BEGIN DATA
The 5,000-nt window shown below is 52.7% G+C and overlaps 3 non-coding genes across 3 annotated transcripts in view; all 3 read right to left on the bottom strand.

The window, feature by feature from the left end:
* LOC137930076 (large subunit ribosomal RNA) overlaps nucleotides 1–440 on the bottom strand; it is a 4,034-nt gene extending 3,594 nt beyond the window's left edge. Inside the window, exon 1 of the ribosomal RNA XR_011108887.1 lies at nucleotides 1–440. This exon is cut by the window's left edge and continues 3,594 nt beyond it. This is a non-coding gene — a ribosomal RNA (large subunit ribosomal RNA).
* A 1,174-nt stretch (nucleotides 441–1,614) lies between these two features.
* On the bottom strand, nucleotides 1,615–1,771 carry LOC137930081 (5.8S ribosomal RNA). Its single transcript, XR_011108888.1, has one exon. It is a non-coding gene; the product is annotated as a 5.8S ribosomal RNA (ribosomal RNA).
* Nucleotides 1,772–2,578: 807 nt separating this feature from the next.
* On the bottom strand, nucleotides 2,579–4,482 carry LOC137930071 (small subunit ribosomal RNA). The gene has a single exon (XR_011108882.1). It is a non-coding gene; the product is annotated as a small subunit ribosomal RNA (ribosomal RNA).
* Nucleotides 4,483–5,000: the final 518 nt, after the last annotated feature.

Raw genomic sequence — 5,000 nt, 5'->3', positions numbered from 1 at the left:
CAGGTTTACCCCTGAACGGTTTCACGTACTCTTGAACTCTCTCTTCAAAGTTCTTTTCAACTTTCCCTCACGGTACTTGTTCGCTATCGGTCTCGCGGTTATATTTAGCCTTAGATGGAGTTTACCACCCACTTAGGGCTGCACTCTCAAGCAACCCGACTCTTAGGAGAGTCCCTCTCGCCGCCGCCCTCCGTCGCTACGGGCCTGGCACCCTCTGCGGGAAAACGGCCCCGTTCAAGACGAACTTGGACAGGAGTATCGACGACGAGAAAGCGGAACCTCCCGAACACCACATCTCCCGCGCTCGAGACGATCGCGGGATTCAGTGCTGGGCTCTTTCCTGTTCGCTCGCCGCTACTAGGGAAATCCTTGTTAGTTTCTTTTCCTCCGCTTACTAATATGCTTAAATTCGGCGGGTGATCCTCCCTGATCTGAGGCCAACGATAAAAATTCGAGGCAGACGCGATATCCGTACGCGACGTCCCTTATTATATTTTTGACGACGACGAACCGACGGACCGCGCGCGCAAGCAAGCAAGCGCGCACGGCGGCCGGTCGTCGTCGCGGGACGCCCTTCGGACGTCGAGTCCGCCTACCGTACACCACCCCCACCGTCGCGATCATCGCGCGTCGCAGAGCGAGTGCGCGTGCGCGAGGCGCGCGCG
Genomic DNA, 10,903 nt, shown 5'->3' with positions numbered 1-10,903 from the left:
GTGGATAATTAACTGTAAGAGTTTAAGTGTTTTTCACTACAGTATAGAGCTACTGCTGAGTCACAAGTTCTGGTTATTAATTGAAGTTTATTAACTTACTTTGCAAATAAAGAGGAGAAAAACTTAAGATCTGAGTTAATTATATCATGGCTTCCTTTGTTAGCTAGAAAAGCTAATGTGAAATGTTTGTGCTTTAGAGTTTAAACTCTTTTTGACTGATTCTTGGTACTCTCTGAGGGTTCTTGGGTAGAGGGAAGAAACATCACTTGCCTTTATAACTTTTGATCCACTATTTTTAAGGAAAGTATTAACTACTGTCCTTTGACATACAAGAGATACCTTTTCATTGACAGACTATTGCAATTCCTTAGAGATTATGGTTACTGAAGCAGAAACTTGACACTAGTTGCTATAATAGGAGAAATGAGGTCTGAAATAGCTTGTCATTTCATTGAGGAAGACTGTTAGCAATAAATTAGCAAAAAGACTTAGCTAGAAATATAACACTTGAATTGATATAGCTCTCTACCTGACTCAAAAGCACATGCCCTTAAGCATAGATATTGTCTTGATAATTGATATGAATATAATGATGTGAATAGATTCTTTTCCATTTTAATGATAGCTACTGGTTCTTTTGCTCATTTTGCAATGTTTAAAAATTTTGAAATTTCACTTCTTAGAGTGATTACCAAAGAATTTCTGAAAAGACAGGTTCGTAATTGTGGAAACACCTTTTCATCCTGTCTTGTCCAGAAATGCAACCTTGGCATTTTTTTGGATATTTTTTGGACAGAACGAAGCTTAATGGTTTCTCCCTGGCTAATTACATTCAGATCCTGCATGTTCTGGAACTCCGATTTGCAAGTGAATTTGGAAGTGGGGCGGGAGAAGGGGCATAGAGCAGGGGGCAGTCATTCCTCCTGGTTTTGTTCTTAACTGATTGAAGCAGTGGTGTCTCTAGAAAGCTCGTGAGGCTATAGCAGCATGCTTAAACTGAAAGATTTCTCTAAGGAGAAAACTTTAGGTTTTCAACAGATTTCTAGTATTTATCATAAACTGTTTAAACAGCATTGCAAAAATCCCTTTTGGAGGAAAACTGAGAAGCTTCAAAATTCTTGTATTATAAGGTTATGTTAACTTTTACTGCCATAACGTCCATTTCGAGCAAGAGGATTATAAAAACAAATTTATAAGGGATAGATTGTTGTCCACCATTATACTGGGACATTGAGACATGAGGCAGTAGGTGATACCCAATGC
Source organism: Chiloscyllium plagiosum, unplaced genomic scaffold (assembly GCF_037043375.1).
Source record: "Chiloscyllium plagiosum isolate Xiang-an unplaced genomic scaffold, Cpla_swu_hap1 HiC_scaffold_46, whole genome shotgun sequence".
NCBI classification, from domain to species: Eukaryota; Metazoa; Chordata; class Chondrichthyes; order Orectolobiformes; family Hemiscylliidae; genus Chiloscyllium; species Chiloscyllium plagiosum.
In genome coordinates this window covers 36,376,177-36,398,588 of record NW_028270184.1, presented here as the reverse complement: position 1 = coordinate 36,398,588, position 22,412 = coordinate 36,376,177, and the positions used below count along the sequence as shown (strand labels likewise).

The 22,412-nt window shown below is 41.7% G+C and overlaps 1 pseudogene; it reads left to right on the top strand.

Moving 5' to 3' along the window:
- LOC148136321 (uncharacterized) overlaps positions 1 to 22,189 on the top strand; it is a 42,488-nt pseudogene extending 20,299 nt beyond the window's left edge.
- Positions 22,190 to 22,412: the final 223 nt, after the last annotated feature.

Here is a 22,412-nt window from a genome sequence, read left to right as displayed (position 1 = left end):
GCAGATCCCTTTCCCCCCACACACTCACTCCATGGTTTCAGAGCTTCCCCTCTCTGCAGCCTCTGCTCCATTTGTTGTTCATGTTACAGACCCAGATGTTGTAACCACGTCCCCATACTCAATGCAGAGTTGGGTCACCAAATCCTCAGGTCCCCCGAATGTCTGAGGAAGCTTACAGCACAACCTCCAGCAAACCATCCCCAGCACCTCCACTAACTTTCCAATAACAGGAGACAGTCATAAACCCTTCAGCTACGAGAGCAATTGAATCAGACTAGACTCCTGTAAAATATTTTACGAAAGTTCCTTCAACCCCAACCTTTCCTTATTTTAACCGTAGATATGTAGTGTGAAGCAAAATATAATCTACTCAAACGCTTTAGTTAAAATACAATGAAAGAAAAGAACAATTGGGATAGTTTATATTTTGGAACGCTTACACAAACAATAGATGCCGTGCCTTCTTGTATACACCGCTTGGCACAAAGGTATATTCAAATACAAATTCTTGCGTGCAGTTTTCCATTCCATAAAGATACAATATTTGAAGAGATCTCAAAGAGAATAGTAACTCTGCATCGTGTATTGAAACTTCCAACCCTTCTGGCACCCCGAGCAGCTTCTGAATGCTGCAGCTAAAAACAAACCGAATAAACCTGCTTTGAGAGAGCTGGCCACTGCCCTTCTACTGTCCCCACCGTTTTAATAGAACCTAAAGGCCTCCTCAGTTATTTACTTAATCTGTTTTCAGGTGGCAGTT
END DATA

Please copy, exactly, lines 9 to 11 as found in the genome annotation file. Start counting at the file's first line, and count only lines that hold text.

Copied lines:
Raw genomic sequence — 5,000 nt, 5'->3', positions numbered from 1 at the left:
CAGGTTTACCCCTGAACGGTTTCACGTACTCTTGAACTCTCTCTTCAAAGTTCTTTTCAACTTTCCCTCACGGTACTTGTTCGCTATCGGTCTCGCGGTTATATTTAGCCTTAGATGGAGTTTACCACCCACTTAGGGCTGCACTCTCAAGCAACCCGACTCTTAGGAGAGTCCCTCTCGCCGCCGCCCTCCGTCGCTACGGGCCTGGCACCCTCTGCGGGAAAACGGCCCCGTTCAAGACGAACTTGGACAGGAGTATCGACGACGAGAAAGCGGAACCTCCCGAACACCACATCTCCCGCGCTCGAGACGATCGCGGGATTCAGTGCTGGGCTCTTTCCTGTTCGCTCGCCGCTACTAGGGAAATCCTTGTTAGTTTCTTTTCCTCCGCTTACTAATATGCTTAAATTCGGCGGGTGATCCTCCCTGATCTGAGGCCAACGATAAAAATTCGAGGCAGACGCGATATCCGTACGCGACGTCCCTTATTATATTTTTGACGACGACGAACCGACGGACCGCGCGCGCAAGCAAGCAAGCGCGCACGGCGGCCGGTCGTCGTCGCGGGACGCCCTTCGGACGTCGAGTCCGCCTACCGTACACCACCCCCACCGTCGCGATCATCGCGCGTCGCAGAGCGAGTGCGCGTGCGCGAGGCGCGCGCG
Genomic DNA, 10,903 nt, shown 5'->3' with positions numbered 1-10,903 from the left: